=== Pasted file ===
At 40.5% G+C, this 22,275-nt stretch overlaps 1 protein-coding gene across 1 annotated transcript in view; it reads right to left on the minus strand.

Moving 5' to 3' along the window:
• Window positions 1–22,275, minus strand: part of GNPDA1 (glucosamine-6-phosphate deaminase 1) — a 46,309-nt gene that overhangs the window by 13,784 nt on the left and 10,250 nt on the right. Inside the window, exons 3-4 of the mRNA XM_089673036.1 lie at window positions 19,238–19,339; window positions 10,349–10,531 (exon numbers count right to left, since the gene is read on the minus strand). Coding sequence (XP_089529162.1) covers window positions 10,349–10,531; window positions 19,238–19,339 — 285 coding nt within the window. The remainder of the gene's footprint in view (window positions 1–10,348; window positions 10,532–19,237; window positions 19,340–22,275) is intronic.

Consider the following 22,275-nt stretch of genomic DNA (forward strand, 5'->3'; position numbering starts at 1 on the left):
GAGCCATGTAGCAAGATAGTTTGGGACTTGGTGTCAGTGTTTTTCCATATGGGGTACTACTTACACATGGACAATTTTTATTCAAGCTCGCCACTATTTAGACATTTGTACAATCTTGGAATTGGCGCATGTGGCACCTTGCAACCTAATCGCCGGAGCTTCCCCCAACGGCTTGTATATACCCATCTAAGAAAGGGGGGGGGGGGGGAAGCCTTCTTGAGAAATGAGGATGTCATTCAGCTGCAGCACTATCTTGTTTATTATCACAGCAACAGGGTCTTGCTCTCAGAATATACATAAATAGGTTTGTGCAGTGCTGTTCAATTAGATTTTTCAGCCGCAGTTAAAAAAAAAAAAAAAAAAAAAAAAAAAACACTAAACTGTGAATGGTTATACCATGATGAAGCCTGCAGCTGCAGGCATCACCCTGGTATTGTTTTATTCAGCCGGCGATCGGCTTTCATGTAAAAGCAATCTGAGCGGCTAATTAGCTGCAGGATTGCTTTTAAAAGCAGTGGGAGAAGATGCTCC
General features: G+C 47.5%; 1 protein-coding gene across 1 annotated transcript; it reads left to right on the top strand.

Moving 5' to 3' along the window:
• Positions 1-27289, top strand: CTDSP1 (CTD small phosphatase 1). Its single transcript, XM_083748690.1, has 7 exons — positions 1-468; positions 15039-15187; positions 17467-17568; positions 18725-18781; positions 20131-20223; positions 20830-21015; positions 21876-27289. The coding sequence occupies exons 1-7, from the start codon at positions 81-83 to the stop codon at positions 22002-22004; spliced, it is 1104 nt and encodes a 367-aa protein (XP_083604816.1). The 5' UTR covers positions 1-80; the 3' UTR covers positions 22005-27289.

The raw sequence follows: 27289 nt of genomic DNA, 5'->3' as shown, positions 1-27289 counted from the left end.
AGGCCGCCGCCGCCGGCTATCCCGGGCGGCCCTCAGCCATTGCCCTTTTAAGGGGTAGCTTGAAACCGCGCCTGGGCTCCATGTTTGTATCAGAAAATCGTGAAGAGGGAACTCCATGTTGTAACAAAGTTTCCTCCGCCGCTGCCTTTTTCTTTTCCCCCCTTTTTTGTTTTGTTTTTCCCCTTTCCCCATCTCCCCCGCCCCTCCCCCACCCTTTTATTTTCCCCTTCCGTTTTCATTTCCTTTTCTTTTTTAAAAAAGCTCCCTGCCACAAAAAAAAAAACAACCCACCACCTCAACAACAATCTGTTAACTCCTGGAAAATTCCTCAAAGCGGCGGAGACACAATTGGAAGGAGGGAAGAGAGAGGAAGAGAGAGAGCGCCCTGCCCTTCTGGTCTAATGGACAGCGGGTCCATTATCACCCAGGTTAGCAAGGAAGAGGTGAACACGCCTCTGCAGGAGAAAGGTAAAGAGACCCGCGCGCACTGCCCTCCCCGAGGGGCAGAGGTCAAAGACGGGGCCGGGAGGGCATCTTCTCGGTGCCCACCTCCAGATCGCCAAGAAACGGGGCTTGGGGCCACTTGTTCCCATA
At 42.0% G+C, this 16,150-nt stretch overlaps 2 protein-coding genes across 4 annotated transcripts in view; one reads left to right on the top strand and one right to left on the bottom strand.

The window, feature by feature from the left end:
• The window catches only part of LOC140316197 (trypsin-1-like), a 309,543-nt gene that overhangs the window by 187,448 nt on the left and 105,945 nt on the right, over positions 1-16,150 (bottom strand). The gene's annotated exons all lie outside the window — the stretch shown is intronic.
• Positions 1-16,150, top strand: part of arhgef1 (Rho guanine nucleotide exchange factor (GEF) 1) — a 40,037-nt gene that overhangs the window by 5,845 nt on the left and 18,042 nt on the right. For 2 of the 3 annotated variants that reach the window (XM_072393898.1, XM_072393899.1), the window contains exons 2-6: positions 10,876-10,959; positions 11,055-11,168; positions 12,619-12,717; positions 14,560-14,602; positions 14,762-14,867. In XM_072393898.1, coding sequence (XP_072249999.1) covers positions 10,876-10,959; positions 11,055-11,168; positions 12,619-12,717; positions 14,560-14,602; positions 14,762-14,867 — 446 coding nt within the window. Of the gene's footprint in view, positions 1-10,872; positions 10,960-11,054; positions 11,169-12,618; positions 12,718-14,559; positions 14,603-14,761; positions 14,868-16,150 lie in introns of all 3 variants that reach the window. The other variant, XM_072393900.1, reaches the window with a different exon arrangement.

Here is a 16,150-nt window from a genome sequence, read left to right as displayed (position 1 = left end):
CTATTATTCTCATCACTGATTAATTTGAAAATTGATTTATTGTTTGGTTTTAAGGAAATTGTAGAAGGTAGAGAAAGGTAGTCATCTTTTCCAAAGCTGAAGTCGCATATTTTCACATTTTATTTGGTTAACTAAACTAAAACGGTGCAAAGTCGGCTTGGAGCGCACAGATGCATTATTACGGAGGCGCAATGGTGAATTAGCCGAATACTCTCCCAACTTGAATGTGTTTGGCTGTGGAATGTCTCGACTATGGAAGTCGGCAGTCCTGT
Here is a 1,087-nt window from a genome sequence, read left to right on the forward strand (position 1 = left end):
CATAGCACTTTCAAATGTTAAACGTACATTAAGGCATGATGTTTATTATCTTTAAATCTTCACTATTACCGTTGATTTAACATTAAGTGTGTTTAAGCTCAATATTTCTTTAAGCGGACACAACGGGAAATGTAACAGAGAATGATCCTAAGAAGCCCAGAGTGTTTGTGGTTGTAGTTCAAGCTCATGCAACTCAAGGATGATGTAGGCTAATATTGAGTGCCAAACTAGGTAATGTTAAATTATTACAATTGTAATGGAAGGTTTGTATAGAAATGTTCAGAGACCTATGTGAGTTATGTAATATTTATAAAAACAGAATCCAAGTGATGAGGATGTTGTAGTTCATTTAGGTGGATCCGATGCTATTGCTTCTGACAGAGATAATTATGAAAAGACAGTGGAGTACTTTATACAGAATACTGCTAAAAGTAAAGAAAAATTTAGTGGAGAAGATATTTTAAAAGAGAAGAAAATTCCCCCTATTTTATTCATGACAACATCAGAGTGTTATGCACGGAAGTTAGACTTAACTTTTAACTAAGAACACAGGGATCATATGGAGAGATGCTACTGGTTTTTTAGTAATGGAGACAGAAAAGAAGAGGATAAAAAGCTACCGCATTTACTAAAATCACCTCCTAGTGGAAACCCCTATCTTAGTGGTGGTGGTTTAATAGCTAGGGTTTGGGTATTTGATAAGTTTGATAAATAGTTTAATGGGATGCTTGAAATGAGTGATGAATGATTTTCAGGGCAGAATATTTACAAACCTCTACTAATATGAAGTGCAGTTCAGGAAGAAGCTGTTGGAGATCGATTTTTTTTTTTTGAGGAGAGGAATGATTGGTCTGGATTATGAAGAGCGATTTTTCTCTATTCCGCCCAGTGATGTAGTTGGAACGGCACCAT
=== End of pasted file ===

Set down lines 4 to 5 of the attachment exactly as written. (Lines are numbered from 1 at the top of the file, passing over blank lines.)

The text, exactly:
Consider the following 22,275-nt stretch of genomic DNA (forward strand, 5'->3'; position numbering starts at 1 on the left):
GAGCCATGTAGCAAGATAGTTTGGGACTTGGTGTCAGTGTTTTTCCATATGGGGTACTACTTACACATGGACAATTTTTATTCAAGCTCGCCACTATTTAGACATTTGTACAATCTTGGAATTGGCGCATGTGGCACCTTGCAACCTAATCGCCGGAGCTTCCCCCAACGGCTTGTATATACCCATCTAAGAAAGGGGGGGGGGGGGGAAGCCTTCTTGAGAAATGAGGATGTCATTCAGCTGCAGCACTATCTTGTTTATTATCACAGCAACAGGGTCTTGCTCTCAGAATATACATAAATAGGTTTGTGCAGTGCTGTTCAATTAGATTTTTCAGCCGCAGTTAAAAAAAAAAAAAAAAAAAAAAAAAAAACACTAAACTGTGAATGGTTATACCATGATGAAGCCTGCAGCTGCAGGCATCACCCTGGTATTGTTTTATTCAGCCGGCGATCGGCTTTCATGTAAAAGCAATCTGAGCGGCTAATTAGCTGCAGGATTGCTTTTAAAAGCAGTGGGAGAAGATGCTCC